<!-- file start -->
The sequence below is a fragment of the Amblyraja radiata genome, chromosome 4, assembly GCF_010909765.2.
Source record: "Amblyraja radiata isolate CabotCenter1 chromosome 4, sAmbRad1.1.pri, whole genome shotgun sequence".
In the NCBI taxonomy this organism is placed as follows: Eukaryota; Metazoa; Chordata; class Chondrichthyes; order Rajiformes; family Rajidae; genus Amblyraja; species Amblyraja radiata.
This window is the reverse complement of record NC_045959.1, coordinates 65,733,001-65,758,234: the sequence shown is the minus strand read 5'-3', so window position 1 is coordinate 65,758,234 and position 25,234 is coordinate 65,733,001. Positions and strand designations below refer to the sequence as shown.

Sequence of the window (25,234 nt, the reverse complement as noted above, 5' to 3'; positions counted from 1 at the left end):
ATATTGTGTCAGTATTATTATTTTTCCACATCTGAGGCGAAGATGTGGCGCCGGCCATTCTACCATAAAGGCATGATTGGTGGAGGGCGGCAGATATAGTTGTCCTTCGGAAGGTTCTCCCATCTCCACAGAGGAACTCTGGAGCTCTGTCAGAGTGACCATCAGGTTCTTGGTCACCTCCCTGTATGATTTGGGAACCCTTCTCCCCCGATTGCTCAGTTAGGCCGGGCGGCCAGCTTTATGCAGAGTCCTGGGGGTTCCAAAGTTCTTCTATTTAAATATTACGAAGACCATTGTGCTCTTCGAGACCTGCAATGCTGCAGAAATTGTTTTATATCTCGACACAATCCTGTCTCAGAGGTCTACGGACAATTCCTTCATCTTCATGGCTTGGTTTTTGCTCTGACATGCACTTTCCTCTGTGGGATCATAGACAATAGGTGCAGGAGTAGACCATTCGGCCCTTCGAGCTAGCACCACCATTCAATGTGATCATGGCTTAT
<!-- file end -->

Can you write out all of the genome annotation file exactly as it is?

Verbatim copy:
The sequence below is a fragment of the Amblyraja radiata genome, chromosome 4, assembly GCF_010909765.2.
Source record: "Amblyraja radiata isolate CabotCenter1 chromosome 4, sAmbRad1.1.pri, whole genome shotgun sequence".
In the NCBI taxonomy this organism is placed as follows: Eukaryota; Metazoa; Chordata; class Chondrichthyes; order Rajiformes; family Rajidae; genus Amblyraja; species Amblyraja radiata.
This window is the reverse complement of record NC_045959.1, coordinates 65,733,001-65,758,234: the sequence shown is the minus strand read 5'-3', so window position 1 is coordinate 65,758,234 and position 25,234 is coordinate 65,733,001. Positions and strand designations below refer to the sequence as shown.

Sequence of the window (25,234 nt, the reverse complement as noted above, 5' to 3'; positions counted from 1 at the left end):
ATATTGTGTCAGTATTATTATTTTTCCACATCTGAGGCGAAGATGTGGCGCCGGCCATTCTACCATAAAGGCATGATTGGTGGAGGGCGGCAGATATAGTTGTCCTTCGGAAGGTTCTCCCATCTCCACAGAGGAACTCTGGAGCTCTGTCAGAGTGACCATCAGGTTCTTGGTCACCTCCCTGTATGATTTGGGAACCCTTCTCCCCCGATTGCTCAGTTAGGCCGGGCGGCCAGCTTTATGCAGAGTCCTGGGGGTTCCAAAGTTCTTCTATTTAAATATTACGAAGACCATTGTGCTCTTCGAGACCTGCAATGCTGCAGAAATTGTTTTATATCTCGACACAATCCTGTCTCAGAGGTCTACGGACAATTCCTTCATCTTCATGGCTTGGTTTTTGCTCTGACATGCACTTTCCTCTGTGGGATCATAGACAATAGGTGCAGGAGTAGACCATTCGGCCCTTCGAGCTAGCACCACCATTCAATGTGATCATGGCTTAT